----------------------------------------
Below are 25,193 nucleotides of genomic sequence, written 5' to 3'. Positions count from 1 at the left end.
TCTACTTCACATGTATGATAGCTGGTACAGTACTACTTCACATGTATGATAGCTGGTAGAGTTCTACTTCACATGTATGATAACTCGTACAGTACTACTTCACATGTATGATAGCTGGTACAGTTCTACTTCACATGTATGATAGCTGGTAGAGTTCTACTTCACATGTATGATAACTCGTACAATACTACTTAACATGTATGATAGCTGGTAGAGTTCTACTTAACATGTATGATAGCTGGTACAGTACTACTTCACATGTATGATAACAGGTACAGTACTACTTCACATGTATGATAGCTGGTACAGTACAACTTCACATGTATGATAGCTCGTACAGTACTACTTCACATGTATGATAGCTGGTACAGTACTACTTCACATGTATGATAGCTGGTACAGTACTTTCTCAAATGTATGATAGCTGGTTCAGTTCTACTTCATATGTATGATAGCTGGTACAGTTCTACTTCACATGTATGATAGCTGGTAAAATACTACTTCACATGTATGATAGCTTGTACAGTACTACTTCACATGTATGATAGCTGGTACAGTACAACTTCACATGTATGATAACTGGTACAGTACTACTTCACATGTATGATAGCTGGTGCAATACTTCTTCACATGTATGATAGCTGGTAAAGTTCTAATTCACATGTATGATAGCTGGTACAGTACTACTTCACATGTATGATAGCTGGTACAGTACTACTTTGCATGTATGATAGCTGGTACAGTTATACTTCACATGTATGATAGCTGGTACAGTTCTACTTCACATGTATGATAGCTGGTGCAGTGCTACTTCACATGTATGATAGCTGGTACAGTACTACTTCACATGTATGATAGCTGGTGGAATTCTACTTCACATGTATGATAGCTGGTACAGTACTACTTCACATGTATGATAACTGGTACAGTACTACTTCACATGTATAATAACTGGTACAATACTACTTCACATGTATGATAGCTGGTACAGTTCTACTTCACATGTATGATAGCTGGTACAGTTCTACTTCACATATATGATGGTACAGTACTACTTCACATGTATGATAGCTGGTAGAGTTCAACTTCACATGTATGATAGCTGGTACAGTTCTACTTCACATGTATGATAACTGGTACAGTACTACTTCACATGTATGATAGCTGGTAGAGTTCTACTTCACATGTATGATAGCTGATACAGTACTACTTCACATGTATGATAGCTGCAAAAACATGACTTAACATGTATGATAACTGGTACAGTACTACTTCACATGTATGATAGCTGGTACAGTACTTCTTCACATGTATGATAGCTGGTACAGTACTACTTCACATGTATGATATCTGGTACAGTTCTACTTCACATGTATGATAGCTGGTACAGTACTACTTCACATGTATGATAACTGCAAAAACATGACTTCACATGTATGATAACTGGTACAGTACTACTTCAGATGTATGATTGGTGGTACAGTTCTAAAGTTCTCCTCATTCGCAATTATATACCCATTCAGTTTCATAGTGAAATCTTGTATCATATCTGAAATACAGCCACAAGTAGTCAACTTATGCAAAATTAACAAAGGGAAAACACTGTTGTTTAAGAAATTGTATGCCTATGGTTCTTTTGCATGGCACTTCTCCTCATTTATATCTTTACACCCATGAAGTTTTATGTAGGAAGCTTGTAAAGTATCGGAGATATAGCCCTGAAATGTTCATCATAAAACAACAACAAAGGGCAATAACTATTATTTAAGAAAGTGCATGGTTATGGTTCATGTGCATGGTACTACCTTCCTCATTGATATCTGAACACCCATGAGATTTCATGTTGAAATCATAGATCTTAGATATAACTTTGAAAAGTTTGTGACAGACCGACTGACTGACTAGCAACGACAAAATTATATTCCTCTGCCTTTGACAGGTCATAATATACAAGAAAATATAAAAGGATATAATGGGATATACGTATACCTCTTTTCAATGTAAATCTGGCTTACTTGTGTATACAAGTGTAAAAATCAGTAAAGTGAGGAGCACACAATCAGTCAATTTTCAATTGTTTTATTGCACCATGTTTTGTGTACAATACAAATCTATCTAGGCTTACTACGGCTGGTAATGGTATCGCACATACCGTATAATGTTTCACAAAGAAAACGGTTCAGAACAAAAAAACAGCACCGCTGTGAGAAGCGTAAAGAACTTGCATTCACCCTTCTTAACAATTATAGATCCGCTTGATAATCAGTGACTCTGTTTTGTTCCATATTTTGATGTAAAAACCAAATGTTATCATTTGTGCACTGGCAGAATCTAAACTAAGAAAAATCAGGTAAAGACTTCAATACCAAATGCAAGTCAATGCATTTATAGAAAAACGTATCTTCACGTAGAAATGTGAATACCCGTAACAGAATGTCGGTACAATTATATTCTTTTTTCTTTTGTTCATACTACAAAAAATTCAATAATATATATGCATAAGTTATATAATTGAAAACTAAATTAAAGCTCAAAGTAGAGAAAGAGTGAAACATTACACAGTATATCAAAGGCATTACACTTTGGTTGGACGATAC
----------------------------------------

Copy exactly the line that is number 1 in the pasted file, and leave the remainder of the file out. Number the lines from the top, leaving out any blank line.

Below are 25,193 nucleotides of genomic sequence, written 5' to 3'. Positions count from 1 at the left end.